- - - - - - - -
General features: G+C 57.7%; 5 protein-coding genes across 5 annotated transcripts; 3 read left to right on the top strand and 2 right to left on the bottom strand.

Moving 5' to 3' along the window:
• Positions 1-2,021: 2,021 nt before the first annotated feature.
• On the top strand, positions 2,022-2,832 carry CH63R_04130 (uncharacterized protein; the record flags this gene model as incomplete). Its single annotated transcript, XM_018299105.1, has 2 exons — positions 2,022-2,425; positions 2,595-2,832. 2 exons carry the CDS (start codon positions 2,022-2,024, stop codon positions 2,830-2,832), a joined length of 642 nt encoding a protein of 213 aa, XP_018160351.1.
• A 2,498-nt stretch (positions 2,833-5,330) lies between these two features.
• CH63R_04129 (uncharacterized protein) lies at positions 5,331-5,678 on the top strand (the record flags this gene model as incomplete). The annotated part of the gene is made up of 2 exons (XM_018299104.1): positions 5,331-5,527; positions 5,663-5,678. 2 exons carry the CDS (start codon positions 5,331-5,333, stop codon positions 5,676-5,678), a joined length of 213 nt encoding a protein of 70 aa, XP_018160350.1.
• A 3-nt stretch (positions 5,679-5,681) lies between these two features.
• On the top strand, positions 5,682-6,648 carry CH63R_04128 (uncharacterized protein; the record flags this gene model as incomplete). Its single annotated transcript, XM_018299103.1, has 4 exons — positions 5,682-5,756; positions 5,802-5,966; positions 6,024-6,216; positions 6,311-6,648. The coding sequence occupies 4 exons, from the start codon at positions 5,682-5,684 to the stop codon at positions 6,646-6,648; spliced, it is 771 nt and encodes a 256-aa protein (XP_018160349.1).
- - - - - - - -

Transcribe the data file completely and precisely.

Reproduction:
General features: G+C 57.7%; 5 protein-coding genes across 5 annotated transcripts; 3 read left to right on the top strand and 2 right to left on the bottom strand.

Moving 5' to 3' along the window:
• Positions 1-2,021: 2,021 nt before the first annotated feature.
• On the top strand, positions 2,022-2,832 carry CH63R_04130 (uncharacterized protein; the record flags this gene model as incomplete). Its single annotated transcript, XM_018299105.1, has 2 exons — positions 2,022-2,425; positions 2,595-2,832. 2 exons carry the CDS (start codon positions 2,022-2,024, stop codon positions 2,830-2,832), a joined length of 642 nt encoding a protein of 213 aa, XP_018160351.1.
• A 2,498-nt stretch (positions 2,833-5,330) lies between these two features.
• CH63R_04129 (uncharacterized protein) lies at positions 5,331-5,678 on the top strand (the record flags this gene model as incomplete). The annotated part of the gene is made up of 2 exons (XM_018299104.1): positions 5,331-5,527; positions 5,663-5,678. 2 exons carry the CDS (start codon positions 5,331-5,333, stop codon positions 5,676-5,678), a joined length of 213 nt encoding a protein of 70 aa, XP_018160350.1.
• A 3-nt stretch (positions 5,679-5,681) lies between these two features.
• On the top strand, positions 5,682-6,648 carry CH63R_04128 (uncharacterized protein; the record flags this gene model as incomplete). Its single annotated transcript, XM_018299103.1, has 4 exons — positions 5,682-5,756; positions 5,802-5,966; positions 6,024-6,216; positions 6,311-6,648. The coding sequence occupies 4 exons, from the start codon at positions 5,682-5,684 to the stop codon at positions 6,646-6,648; spliced, it is 771 nt and encodes a 256-aa protein (XP_018160349.1).